Get On Board, Together: Techland Reviews Skate 3

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Skate 3
Developer: EA Black Box
Playstation 3, Xbox 360
ESRB rating: T for Teen
System reviewed on: PS3

Five years ago, if you’d tried to tell me that a series other than Tony Hawk Pro Skater would be ruling the roost in the skateboard video game category, I would’ve laughed at you and gone back pulling off a million-point trick combo off the Liberty Bell. But, ever since the first Skate game hit consoles three ago, its stripped-down approach won it fans who were ready for something different. Two games later, the big question now is whether the Skate franchise can avoid the same stagnation that withered the once-mighty THPS games.

The Dealie, Yo: Skate 3’s the polar opposite of its predecessor in one big way. The last game had you as a rebel skate punk, butting heads with an anti-skater regime in a small fictional California town. In this game’s fictional burg, you’re sort of tasked with becoming the regime. Your mute legendary skater has now formed his skateboard company and the game’s uber-goal is to sell a million skateboards. You and the friends you do co-operative challenges with will wind up on billboards and magazine spreads to build up hype. Non-playable characters spout a lot of talk of your stunts and popularity being good for the product and the brand. from in the game. This hucksterism gets blatant at times and feels… wrong. But it feeds into some interesting gameplay ideas.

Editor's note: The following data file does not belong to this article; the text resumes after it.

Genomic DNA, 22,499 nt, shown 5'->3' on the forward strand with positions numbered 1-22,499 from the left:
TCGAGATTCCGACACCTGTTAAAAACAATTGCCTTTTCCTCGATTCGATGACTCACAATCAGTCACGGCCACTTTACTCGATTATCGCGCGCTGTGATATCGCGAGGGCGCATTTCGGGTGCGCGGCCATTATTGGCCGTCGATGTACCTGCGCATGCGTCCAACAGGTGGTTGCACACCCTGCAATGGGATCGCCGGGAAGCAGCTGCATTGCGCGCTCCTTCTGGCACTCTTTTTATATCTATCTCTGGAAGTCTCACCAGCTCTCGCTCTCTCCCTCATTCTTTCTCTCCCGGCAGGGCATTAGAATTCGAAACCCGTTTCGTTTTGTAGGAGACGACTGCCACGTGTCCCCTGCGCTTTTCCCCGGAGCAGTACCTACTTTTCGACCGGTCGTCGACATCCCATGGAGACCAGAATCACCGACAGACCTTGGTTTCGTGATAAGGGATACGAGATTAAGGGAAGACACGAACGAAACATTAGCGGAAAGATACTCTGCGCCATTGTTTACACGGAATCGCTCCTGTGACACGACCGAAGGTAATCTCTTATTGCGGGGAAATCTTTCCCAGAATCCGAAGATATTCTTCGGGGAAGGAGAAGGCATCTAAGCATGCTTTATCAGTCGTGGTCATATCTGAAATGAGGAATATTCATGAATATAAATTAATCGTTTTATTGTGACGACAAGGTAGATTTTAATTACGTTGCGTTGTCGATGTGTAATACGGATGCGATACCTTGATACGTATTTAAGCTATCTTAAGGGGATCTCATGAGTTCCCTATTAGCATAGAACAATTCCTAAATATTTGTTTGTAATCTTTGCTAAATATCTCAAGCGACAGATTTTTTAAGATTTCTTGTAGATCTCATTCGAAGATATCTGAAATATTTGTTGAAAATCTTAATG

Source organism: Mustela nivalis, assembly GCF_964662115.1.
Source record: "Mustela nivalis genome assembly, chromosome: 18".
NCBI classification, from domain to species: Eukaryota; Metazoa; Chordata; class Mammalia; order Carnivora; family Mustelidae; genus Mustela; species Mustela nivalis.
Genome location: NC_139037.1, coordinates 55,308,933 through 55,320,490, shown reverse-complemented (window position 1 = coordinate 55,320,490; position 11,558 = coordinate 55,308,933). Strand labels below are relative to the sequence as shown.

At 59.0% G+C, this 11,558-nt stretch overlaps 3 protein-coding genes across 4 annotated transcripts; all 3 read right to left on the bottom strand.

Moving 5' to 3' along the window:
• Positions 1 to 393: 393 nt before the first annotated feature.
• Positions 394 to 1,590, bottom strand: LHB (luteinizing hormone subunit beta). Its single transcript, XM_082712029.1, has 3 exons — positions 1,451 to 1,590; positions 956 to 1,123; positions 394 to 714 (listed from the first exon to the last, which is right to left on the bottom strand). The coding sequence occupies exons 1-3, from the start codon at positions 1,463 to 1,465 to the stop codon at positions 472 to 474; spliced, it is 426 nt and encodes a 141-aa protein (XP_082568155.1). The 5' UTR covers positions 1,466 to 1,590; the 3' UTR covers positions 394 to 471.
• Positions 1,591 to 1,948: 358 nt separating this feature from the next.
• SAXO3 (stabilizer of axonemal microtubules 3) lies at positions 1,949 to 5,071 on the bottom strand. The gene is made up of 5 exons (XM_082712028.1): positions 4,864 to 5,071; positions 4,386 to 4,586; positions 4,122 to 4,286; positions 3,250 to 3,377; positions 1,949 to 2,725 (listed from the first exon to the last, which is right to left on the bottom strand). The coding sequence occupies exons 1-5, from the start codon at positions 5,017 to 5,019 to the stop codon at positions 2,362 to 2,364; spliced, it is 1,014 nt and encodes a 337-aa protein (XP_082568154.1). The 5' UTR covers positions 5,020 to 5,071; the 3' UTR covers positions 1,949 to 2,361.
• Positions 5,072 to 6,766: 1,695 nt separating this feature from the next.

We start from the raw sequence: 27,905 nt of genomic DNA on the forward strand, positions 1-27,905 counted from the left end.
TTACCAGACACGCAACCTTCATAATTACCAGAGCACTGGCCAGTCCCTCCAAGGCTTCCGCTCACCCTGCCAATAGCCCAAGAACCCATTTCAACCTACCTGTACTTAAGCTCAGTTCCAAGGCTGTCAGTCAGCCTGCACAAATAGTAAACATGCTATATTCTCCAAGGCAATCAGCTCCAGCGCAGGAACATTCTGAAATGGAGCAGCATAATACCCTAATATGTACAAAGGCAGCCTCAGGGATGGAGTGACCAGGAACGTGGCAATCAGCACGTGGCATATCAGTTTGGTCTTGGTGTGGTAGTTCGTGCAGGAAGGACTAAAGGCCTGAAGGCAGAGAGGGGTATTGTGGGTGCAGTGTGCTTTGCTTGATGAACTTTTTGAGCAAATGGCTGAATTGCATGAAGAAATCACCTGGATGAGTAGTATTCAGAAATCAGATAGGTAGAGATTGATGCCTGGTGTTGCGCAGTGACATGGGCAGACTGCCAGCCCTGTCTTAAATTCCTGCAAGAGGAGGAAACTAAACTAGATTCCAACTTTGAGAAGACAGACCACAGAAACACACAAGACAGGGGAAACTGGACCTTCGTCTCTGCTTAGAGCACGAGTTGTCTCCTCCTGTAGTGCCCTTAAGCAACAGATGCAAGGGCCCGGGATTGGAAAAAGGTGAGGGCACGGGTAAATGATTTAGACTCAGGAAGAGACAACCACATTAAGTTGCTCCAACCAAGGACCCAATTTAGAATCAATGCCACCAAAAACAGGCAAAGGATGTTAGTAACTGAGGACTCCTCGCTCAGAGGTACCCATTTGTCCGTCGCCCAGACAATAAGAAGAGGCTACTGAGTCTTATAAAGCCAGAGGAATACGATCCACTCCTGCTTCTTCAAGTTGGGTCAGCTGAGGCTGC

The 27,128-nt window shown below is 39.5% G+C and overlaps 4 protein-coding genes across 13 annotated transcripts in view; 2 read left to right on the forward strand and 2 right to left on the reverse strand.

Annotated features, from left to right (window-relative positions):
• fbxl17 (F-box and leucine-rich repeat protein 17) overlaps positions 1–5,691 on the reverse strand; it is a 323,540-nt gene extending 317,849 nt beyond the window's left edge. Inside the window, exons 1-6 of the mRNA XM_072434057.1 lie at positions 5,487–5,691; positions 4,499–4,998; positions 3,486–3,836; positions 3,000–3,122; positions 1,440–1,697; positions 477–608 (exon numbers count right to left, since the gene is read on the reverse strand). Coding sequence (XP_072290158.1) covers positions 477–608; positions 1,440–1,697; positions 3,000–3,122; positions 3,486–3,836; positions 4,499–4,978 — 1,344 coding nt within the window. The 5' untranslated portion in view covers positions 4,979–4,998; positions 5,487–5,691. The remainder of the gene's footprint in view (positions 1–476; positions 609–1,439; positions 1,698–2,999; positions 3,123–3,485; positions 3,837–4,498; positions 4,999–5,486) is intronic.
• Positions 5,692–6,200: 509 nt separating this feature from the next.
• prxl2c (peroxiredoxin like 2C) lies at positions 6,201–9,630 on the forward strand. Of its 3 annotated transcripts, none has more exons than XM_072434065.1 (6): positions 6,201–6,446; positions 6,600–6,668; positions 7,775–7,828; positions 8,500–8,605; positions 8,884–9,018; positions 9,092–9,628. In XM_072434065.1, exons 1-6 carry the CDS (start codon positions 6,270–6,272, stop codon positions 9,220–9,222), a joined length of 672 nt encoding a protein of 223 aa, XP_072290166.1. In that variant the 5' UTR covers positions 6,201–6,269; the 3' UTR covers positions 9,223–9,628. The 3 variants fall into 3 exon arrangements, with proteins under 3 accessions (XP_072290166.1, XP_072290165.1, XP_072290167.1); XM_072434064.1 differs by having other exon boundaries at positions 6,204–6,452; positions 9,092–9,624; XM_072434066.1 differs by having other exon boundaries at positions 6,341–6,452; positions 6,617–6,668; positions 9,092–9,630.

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Sweet Logo, Man: EA’s third time out on the streets isn’t a bad looking game. It’s not an OMG eye-popper but there’s an appealing slickness to it all. There’s nice, stumble animations which include one that lets you run out a flubbed trick. The city environment itself isn’t as colorful as Skate 2’s San Vanelona but you kinda feel like it has to be blander because of how modifiable it is. You can design graphics for your brand and team that wind up all over the city depending on how well you play. But there’s more robust ways to leave you stamp on Port Carverton. We’ll get to that in a second.

Flipping the Board: On the most basic of levels, the core gameplay of Skate 3 hasn’t changed. The analog stick trick controls are still fluid, intuitive and responsive. Flicking down then up to jump still feels really natural and the tricks that spin out of that make sense.  You can toggle the difficulty between easy, medium or hard at any time, which wasn’t present in Skate 2. The biggest alteration to Skate 3 is on a  level of scale. Port Carverton’s a bigger space with more challenge types and more pro skaters to encounter. But you can change the scale of the experience, too. Skate 2 let you move objects around to create unique jumps and lines; Skate 3 now lets you craft whole skate parks and lets you share them online. If your park gets downloaded and further modified, you sell boards. The more boards you sell, the more objects you unlock to create with. EA’s trying to fold a few Farmville-style social gaming tricks into Skate 3 and they’re interesting, if kind of unnecessary. The asymmetrical co-op–which lets you download friends’ skaters and add them to your team even if they’re offline–also riffs on the kinds of games that are popular on Facebook. You can see similar ideas in how you get more board points simply by logging on to perform certain challenges.

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